Also known as Westerly, Tiaracht is the most westerly of the Blasket Islands. A lighthouse has been present on the island since 1870.
The Islanders used to gather feathers from this island for their bedding, and puffins were hunted for food.
The site contains the remains of a structure called Brendan’s Oratory. Although it was only sporadically inhabited in the nineteenth century, potatoes were grown here and sheep were fattened.
Inis Mhic Uibhleáin
This was the home of the Daly family until it was abandoned in 1904. An early monastic site can still be seen on the island.
Inis na Bró
It was inhabited until the middle of the last century. It served as a summer grazing area for the sheep and cattle of the Great Blasket.
An Blascaod Mór (The Great Blasket) Also known as the “Sleeping Gaint”
This island measures 5.2km in length and is 1km wide at its broadest point. OPW will do tours on this island.
The Blasket Centre is open from March 10th to November 7th, from 10:00 to 18:00, with last admission 45 minutes before closing. It is also open for bookings in winter.
The Centre offers guided tours that take approximately one hour, and the average length of a visit is an hour and a half. Each tour group can accommodate a maximum of forty people. Photography and video are permitted.
|Children under 8
On-site, you will find a bookshop, museum, archive facilities, workshop, and language rooms. Additionally, there is a restaurant that offers wifi. Wheelchair access is fully available, along with designated car parking. Furthermore, the building is equipped with special needs toilet facilities.
Make the Most of Your Visit with a Heritage Card
When planning your visit to the Blasket Centre, consider purchasing a Heritage Card. This card not only grants you access to the Blasket Centre but also to other remarkable heritage sites across the country.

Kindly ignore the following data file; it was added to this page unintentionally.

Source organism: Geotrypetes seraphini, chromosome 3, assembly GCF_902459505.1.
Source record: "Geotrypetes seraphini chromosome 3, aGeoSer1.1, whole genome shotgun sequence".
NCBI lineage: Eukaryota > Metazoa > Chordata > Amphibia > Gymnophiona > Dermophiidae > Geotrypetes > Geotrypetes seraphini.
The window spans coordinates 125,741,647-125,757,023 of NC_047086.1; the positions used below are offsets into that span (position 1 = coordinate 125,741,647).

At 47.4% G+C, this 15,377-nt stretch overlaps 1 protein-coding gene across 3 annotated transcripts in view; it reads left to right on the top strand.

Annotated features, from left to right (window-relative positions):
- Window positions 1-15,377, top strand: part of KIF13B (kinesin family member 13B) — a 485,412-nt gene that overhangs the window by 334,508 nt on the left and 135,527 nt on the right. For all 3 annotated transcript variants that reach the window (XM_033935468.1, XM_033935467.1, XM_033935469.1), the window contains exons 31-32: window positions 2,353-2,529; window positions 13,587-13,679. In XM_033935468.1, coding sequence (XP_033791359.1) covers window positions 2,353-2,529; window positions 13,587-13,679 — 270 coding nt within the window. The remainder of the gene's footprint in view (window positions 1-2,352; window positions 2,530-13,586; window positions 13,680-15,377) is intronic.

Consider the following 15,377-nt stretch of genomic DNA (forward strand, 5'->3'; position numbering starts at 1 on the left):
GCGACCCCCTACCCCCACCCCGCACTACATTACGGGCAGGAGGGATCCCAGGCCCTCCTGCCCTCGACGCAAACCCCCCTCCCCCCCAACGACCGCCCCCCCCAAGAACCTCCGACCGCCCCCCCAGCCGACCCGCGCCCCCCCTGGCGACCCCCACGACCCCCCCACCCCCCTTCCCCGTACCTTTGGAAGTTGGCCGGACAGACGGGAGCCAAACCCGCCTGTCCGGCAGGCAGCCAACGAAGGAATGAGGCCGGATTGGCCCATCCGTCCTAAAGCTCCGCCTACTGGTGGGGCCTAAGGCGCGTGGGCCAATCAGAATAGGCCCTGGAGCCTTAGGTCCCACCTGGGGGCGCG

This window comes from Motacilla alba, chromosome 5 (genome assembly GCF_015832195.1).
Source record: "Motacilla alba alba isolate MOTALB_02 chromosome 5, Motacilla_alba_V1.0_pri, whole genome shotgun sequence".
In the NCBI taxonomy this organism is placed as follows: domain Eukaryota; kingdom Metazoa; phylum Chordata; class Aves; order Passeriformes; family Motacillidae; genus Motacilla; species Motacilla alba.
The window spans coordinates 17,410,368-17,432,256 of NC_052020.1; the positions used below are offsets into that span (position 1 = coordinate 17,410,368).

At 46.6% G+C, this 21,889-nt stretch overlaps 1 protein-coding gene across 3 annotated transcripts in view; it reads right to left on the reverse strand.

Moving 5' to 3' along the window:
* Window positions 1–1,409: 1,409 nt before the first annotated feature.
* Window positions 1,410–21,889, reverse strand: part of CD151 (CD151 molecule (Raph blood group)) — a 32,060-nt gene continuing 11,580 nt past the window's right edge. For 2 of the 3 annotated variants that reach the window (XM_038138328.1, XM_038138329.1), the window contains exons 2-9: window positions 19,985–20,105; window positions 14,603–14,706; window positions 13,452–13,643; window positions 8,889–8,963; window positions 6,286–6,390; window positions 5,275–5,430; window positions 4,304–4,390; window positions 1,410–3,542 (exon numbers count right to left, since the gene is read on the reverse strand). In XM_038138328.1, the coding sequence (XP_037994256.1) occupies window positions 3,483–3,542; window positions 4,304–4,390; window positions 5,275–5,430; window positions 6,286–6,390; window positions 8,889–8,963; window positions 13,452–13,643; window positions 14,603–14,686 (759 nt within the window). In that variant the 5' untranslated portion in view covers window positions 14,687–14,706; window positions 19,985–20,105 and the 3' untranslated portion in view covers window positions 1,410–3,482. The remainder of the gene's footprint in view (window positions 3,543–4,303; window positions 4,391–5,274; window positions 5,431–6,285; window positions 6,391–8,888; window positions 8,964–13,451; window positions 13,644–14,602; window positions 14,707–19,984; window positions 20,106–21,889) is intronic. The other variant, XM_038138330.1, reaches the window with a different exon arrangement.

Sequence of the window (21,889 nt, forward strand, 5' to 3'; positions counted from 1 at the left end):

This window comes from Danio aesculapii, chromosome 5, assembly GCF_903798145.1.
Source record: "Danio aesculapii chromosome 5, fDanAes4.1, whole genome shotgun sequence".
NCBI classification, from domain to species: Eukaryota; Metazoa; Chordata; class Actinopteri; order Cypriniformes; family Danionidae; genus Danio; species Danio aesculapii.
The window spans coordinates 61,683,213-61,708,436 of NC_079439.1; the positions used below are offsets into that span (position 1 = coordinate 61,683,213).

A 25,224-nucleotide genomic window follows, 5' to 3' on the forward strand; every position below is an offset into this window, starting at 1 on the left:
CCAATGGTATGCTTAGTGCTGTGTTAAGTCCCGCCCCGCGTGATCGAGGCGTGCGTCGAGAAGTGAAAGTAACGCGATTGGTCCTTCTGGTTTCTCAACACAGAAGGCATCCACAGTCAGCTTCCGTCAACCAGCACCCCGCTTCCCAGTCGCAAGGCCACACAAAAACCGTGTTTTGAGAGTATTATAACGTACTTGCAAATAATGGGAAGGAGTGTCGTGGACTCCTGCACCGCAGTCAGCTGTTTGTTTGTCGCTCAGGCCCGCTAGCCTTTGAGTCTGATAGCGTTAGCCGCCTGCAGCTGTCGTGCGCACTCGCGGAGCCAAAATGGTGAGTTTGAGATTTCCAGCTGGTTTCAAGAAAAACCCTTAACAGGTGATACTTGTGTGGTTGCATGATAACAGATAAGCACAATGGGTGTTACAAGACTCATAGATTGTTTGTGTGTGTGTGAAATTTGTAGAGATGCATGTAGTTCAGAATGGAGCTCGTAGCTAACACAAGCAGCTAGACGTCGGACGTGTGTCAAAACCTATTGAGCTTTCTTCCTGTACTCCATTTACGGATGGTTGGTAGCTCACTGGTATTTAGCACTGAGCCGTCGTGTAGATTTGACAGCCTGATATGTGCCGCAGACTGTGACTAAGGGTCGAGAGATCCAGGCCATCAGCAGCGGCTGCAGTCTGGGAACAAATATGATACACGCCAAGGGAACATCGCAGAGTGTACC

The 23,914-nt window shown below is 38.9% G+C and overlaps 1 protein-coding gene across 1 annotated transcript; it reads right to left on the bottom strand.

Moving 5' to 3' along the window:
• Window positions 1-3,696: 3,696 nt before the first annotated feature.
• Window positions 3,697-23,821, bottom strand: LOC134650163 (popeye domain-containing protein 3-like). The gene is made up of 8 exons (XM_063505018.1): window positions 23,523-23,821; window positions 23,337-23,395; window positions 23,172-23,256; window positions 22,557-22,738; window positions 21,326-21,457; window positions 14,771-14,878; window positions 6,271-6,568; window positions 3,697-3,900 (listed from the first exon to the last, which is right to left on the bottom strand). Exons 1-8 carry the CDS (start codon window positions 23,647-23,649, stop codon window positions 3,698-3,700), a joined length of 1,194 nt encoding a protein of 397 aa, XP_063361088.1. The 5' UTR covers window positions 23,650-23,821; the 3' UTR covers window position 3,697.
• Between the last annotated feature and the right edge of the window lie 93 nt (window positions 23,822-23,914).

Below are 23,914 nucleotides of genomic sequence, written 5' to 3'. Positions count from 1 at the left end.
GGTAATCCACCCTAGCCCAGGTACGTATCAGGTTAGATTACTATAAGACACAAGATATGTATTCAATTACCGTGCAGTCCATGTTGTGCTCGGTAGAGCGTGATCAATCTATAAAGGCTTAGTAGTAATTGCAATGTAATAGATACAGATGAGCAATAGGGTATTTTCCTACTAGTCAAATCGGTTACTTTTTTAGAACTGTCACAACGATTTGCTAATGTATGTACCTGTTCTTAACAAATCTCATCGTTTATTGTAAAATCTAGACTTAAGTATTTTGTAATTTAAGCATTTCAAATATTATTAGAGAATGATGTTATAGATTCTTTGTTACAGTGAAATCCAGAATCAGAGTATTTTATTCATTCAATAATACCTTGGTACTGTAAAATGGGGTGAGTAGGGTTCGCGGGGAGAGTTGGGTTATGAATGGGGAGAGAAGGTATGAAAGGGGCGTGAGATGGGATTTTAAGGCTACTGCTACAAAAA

With a Heritage Card, you can enjoy unlimited visits to the Blasket Centre, allowing you to make the most of every experience.
Plus, you’ll save on admission fees, making it a cost-effective way to explore Ireland’s rich cultural heritage. By purchasing a Heritage Card, you are not only gaining exclusive access to these extraordinary sites but also supporting the preservation of cultural heritage.
Your contribution plays a vital role in maintaining and safeguarding these treasures for future generations. The cost of a Heritage Card is
|Senior (aged 60 years or over)
|Student (with Valid ID)
|Child (aged 12 to 18)
|Family (2 adults and 5 children aged 12 to 18)
How to Getting There
Located 16km from Dingle, the Blasket Centre is easily accessible by car (R559), by travelling the Slea Head Drive, with parking available on-site. For those using public transport, the Local Link Kerry website provides up-to-date travel information.
The Blasket Centre offers visitors a unique and engaging experience, providing a deep dive into the history, culture, and literary heritage of the Blasket Islands.
Through its engaging exhibitions, rich storytelling, and virtual tour options, it offers visitors a profound insight into a community that has left an indelible mark on Irish literature and history.
Whether you choose to embark on a guided tour, explore the exhibits, or engage with interactive displays, the Blasket Centre guarantees a memorable and educational experience.